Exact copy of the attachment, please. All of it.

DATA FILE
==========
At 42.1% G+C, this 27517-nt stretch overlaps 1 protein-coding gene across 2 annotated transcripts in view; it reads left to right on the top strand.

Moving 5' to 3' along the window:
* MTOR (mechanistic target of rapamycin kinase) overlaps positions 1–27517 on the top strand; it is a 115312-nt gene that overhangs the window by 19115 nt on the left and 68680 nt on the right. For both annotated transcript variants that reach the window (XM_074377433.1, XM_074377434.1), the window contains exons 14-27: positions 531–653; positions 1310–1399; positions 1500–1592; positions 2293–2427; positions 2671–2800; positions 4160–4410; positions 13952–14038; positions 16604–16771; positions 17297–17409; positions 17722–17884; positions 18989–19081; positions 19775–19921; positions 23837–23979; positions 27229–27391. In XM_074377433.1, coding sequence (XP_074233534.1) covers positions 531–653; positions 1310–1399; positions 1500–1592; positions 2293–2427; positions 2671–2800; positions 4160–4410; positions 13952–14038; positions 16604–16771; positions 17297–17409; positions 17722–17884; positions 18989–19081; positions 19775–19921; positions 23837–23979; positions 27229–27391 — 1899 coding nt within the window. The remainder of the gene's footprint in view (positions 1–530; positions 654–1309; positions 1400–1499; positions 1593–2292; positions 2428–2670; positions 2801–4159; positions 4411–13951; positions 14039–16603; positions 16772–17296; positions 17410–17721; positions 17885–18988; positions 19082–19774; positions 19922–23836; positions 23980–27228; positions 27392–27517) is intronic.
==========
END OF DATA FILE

At 42.1% G+C, this 27517-nt stretch overlaps 1 protein-coding gene across 2 annotated transcripts in view; it reads left to right on the top strand.

Moving 5' to 3' along the window:
* MTOR (mechanistic target of rapamycin kinase) overlaps positions 1–27517 on the top strand; it is a 115312-nt gene that overhangs the window by 19115 nt on the left and 68680 nt on the right. For both annotated transcript variants that reach the window (XM_074377433.1, XM_074377434.1), the window contains exons 14-27: positions 531–653; positions 1310–1399; positions 1500–1592; positions 2293–2427; positions 2671–2800; positions 4160–4410; positions 13952–14038; positions 16604–16771; positions 17297–17409; positions 17722–17884; positions 18989–19081; positions 19775–19921; positions 23837–23979; positions 27229–27391. In XM_074377433.1, coding sequence (XP_074233534.1) covers positions 531–653; positions 1310–1399; positions 1500–1592; positions 2293–2427; positions 2671–2800; positions 4160–4410; positions 13952–14038; positions 16604–16771; positions 17297–17409; positions 17722–17884; positions 18989–19081; positions 19775–19921; positions 23837–23979; positions 27229–27391 — 1899 coding nt within the window. The remainder of the gene's footprint in view (positions 1–530; positions 654–1309; positions 1400–1499; positions 1593–2292; positions 2428–2670; positions 2801–4159; positions 4411–13951; positions 14039–16603; positions 16772–17296; positions 17410–17721; positions 17885–18988; positions 19082–19774; positions 19922–23836; positions 23980–27228; positions 27392–27517) is intronic.